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A jury Tuesday night found Eric Smith guilty of second-degree murder in the brutal killing of 4-year-old Derrick Robie last August.

The jury reached a verdict against the teen-ager just before 10 p.m. Tuesday in the case that has drawn national attention.

Eric admitted to state police that he lured the child into a wooded area in the nearby Village of Savona on Aug. 2, 1993, choked him, beat him with rocks and finally sodomized him with a stick.

As Eric's mother, Tammy, and stepfather, Ted Smith, stood in the front row of the spectators section, crying and holding each other, the jurors left the courtroom without comment. They deliberated for seven hours before reaching the verdict.

Eric, standing with his attorneys, Kevin Bradley and Joe Pelych, showed no emotion. He faces a maximum sentence of nine years to life in prison.

His attorneys claimed the 14-year-old, with red hair, thick glasses and slight physique, suffers from fits of uncontrollable rage and does not have the mental capacity to be convicted of murder.

By convicting him of second-degree murder, jurors found that Eric had a conscious objective to intentionally cause Derrick's death. They also rejected two less severe charges of manslaughter against the teen-ager.

"We can't fault the jurors. They paid attention. They gave the case the detailed attention it needed," Pelych said.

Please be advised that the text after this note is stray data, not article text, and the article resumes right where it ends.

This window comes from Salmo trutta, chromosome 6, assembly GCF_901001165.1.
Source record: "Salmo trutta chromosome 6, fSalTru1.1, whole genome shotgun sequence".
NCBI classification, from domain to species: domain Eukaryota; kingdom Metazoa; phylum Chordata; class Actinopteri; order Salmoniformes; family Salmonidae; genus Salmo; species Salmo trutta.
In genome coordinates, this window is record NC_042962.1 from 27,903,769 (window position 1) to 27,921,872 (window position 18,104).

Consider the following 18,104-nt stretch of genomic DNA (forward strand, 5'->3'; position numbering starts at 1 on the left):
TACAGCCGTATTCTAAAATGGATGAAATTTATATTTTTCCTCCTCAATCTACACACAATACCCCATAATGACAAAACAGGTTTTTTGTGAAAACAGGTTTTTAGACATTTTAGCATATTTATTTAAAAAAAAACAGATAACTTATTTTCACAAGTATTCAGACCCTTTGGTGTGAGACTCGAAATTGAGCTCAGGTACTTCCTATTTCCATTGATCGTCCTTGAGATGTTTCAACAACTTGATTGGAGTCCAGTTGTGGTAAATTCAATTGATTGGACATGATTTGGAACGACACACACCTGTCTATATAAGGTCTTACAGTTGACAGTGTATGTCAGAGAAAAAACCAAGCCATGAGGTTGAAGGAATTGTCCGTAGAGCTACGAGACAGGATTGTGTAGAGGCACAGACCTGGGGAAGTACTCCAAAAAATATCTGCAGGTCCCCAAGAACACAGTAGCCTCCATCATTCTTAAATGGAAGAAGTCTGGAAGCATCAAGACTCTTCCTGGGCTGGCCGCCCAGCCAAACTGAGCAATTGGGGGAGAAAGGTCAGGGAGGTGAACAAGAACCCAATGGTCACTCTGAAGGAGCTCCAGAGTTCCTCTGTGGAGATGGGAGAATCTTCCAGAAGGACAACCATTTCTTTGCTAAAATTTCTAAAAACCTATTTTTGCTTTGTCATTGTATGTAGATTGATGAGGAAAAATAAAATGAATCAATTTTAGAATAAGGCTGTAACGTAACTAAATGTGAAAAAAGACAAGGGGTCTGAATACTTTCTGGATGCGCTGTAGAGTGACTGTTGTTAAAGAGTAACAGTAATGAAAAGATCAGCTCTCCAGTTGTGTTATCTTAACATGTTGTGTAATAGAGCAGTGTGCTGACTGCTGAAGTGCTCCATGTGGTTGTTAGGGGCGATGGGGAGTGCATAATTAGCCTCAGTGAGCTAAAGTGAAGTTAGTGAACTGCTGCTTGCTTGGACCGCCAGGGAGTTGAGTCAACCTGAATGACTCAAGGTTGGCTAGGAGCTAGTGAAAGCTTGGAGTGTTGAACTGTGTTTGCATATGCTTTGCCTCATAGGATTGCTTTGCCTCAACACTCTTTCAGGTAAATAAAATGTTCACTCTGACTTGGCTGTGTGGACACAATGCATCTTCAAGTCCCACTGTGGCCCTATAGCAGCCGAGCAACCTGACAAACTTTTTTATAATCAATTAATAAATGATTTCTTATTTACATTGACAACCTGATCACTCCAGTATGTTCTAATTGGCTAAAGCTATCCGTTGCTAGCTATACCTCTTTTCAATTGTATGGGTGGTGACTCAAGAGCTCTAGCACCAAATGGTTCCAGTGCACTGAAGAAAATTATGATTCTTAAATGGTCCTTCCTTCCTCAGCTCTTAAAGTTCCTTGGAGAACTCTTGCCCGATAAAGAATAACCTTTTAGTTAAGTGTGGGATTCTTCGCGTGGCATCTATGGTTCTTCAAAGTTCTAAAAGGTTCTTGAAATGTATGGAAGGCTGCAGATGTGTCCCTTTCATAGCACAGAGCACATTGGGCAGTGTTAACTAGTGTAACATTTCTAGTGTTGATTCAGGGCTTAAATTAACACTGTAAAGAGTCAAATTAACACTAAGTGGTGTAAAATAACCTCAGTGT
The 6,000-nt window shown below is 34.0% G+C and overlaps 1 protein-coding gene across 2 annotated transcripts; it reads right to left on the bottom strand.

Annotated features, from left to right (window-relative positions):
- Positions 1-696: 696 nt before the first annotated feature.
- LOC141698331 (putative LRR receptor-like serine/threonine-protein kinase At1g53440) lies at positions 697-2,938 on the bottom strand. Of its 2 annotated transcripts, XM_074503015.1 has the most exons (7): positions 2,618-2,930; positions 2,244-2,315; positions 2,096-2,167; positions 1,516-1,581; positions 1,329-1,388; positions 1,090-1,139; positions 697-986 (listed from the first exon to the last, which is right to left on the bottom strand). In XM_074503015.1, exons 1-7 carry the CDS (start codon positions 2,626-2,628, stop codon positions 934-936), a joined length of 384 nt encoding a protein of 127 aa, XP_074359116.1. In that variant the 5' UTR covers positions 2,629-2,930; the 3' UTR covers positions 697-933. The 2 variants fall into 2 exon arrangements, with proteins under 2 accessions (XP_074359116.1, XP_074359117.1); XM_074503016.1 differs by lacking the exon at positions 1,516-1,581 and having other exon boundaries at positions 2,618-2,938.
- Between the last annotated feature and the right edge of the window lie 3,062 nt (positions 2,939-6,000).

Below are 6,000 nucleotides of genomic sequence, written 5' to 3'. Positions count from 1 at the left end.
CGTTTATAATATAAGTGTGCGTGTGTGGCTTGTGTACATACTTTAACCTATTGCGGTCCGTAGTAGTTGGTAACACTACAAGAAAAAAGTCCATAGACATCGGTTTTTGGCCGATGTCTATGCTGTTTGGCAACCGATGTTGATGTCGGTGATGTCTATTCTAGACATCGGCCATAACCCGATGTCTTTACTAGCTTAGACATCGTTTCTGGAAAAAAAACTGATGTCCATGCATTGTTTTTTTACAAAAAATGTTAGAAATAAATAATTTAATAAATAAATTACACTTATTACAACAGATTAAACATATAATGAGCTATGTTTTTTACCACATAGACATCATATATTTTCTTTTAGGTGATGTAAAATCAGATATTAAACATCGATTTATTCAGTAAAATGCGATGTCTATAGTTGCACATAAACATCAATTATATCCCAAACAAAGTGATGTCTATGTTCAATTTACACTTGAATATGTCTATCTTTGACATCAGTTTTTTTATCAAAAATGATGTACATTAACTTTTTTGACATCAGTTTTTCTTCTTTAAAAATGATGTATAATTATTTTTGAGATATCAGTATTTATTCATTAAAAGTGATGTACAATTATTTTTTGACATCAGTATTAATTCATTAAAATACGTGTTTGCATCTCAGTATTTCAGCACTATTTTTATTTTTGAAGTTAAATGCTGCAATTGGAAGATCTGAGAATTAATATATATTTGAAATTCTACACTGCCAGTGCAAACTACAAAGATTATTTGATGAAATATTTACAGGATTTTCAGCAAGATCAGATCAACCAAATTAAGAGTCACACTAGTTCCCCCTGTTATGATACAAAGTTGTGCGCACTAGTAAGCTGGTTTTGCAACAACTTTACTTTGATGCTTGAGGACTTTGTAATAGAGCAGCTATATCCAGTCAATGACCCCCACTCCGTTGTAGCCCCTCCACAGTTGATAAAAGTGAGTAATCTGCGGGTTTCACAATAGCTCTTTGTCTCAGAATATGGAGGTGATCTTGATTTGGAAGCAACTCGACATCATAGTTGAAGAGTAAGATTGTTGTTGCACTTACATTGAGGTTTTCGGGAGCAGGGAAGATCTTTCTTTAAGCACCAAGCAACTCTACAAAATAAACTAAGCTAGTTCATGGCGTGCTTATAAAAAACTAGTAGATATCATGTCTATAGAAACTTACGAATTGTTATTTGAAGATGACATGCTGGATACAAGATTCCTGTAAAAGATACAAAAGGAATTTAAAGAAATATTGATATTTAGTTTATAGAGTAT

Pelych went on to praise prosecutor John Tunney, who had urged the jury to reject the "rage disorder" defense.

"John Tunney did a good job," Pelych said. "Of course, we disagree with the verdict."

Tunney praised the jury.

"I think they did the responsible thing. They dealt with the law. They did the right thing," he said.

The defense argued that Eric suffers from "intermittent explosive disorder," a rare condition characterized by discrete episodes in which a person cannot control violent impulses.

The prosecution depicted him as a methodical killer who was comfortable with cruelty, lured his victim into a trap and tried to cover his tracks.

Twice after getting the case in late morning, the six men and six women returned to the courtroom to ask Steuben County Judge Donald G. Purple to clarify his instructions as to the possible verdicts.

Purple spent 1 1/2 hours explaining to jurors how Eric Smith could be found guilty of either second-degree murder, first-degree manslaughter or second-degree manslaughter.

Jurors were asked to decide whether Eric was suffering from a mental disease or defect or was under "extreme emotional disturbance" when he killed Derrick. If they were to agree that he was, the verdict would be reduced to manslaughter, the judge said earlier Tuesday. The case then would have been moved to Family Court, where Eric would have faced up to three years in juvenile detention.

"You may consider all emotions, such as passion, greed, resentment, fright, rage, hatred, excitement, agitation," Purple said.

And those emotions, he said, don't need to have occurred suddenly. "They may have simmered in the mind for a long time," he said.

The jury also could have found Eric guilty of first-degree manslaughter without the mitigating "extreme emotional disturbance" or of second-degree manslaughter.

The judge told jurors if they found that Eric suffers from a mental disorder, they must then determine if it is severe enough "that he lacked substantial capacity to know or appreciate the nature and consequences of his conduct."

He cautioned that a young person may know something but be unable to understand it.

News wire services contributed to this report.


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